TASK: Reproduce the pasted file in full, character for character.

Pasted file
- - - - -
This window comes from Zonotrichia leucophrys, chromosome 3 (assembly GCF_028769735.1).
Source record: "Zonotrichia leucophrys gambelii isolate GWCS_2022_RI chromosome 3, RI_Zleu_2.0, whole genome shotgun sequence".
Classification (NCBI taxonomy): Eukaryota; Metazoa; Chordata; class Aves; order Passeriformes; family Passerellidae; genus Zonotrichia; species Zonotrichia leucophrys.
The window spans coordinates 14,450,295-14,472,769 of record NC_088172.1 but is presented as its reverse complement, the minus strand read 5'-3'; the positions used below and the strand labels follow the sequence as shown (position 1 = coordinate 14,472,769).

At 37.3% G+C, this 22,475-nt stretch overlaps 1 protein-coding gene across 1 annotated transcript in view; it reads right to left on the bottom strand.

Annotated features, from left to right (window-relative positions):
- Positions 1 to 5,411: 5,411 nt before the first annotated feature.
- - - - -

This window comes from Zonotrichia leucophrys, chromosome 3 (assembly GCF_028769735.1).
Source record: "Zonotrichia leucophrys gambelii isolate GWCS_2022_RI chromosome 3, RI_Zleu_2.0, whole genome shotgun sequence".
Classification (NCBI taxonomy): Eukaryota; Metazoa; Chordata; class Aves; order Passeriformes; family Passerellidae; genus Zonotrichia; species Zonotrichia leucophrys.
The window spans coordinates 14,450,295-14,472,769 of record NC_088172.1 but is presented as its reverse complement, the minus strand read 5'-3'; the positions used below and the strand labels follow the sequence as shown (position 1 = coordinate 14,472,769).

At 37.3% G+C, this 22,475-nt stretch overlaps 1 protein-coding gene across 1 annotated transcript in view; it reads right to left on the bottom strand.

Annotated features, from left to right (window-relative positions):
- Positions 1 to 5,411: 5,411 nt before the first annotated feature.